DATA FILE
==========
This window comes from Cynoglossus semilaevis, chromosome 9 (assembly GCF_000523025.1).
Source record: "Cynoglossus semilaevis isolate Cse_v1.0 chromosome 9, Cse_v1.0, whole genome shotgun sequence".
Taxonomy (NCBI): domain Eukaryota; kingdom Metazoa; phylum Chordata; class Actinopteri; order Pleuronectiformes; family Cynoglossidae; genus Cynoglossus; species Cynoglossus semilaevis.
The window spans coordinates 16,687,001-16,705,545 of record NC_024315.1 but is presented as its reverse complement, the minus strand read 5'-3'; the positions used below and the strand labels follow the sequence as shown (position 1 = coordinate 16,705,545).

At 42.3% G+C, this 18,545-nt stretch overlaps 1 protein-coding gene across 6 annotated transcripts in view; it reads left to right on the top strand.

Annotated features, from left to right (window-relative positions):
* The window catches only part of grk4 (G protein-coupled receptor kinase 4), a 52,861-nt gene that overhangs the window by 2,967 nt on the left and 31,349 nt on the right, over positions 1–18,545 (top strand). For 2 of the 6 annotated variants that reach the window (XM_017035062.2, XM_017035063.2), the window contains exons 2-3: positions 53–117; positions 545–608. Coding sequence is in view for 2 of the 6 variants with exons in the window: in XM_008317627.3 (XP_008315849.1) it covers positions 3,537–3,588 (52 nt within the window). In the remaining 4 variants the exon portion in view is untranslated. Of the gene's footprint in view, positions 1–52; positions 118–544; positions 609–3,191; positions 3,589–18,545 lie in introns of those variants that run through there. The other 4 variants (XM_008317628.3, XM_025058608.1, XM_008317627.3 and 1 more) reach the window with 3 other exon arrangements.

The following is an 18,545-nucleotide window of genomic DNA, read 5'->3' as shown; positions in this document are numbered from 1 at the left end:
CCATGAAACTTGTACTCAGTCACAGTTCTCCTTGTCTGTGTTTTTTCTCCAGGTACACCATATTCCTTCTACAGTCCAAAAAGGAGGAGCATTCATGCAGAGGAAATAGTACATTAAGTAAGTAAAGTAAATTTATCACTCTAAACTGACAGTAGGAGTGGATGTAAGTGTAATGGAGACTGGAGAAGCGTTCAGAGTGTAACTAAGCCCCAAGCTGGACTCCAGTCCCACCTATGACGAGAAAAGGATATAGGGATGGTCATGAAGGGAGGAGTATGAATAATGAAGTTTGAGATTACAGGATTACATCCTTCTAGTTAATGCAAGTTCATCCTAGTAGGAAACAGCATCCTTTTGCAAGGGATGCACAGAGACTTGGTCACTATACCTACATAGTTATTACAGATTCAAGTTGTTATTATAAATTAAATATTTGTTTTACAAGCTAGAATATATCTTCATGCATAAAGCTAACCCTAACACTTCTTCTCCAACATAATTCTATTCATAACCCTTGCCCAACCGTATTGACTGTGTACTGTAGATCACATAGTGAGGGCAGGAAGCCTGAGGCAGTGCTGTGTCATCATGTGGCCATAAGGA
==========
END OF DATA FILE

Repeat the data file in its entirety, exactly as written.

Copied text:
This window comes from Cynoglossus semilaevis, chromosome 9 (assembly GCF_000523025.1).
Source record: "Cynoglossus semilaevis isolate Cse_v1.0 chromosome 9, Cse_v1.0, whole genome shotgun sequence".
Taxonomy (NCBI): domain Eukaryota; kingdom Metazoa; phylum Chordata; class Actinopteri; order Pleuronectiformes; family Cynoglossidae; genus Cynoglossus; species Cynoglossus semilaevis.
The window spans coordinates 16,687,001-16,705,545 of record NC_024315.1 but is presented as its reverse complement, the minus strand read 5'-3'; the positions used below and the strand labels follow the sequence as shown (position 1 = coordinate 16,705,545).

At 42.3% G+C, this 18,545-nt stretch overlaps 1 protein-coding gene across 6 annotated transcripts in view; it reads left to right on the top strand.

Annotated features, from left to right (window-relative positions):
* The window catches only part of grk4 (G protein-coupled receptor kinase 4), a 52,861-nt gene that overhangs the window by 2,967 nt on the left and 31,349 nt on the right, over positions 1–18,545 (top strand). For 2 of the 6 annotated variants that reach the window (XM_017035062.2, XM_017035063.2), the window contains exons 2-3: positions 53–117; positions 545–608. Coding sequence is in view for 2 of the 6 variants with exons in the window: in XM_008317627.3 (XP_008315849.1) it covers positions 3,537–3,588 (52 nt within the window). In the remaining 4 variants the exon portion in view is untranslated. Of the gene's footprint in view, positions 1–52; positions 118–544; positions 609–3,191; positions 3,589–18,545 lie in introns of those variants that run through there. The other 4 variants (XM_008317628.3, XM_025058608.1, XM_008317627.3 and 1 more) reach the window with 3 other exon arrangements.

The following is an 18,545-nucleotide window of genomic DNA, read 5'->3' as shown; positions in this document are numbered from 1 at the left end:
CCATGAAACTTGTACTCAGTCACAGTTCTCCTTGTCTGTGTTTTTTCTCCAGGTACACCATATTCCTTCTACAGTCCAAAAAGGAGGAGCATTCATGCAGAGGAAATAGTACATTAAGTAAGTAAAGTAAATTTATCACTCTAAACTGACAGTAGGAGTGGATGTAAGTGTAATGGAGACTGGAGAAGCGTTCAGAGTGTAACTAAGCCCCAAGCTGGACTCCAGTCCCACCTATGACGAGAAAAGGATATAGGGATGGTCATGAAGGGAGGAGTATGAATAATGAAGTTTGAGATTACAGGATTACATCCTTCTAGTTAATGCAAGTTCATCCTAGTAGGAAACAGCATCCTTTTGCAAGGGATGCACAGAGACTTGGTCACTATACCTACATAGTTATTACAGATTCAAGTTGTTATTATAAATTAAATATTTGTTTTACAAGCTAGAATATATCTTCATGCATAAAGCTAACCCTAACACTTCTTCTCCAACATAATTCTATTCATAACCCTTGCCCAACCGTATTGACTGTGTACTGTAGATCACATAGTGAGGGCAGGAAGCCTGAGGCAGTGCTGTGTCATCATGTGGCCATAAGGA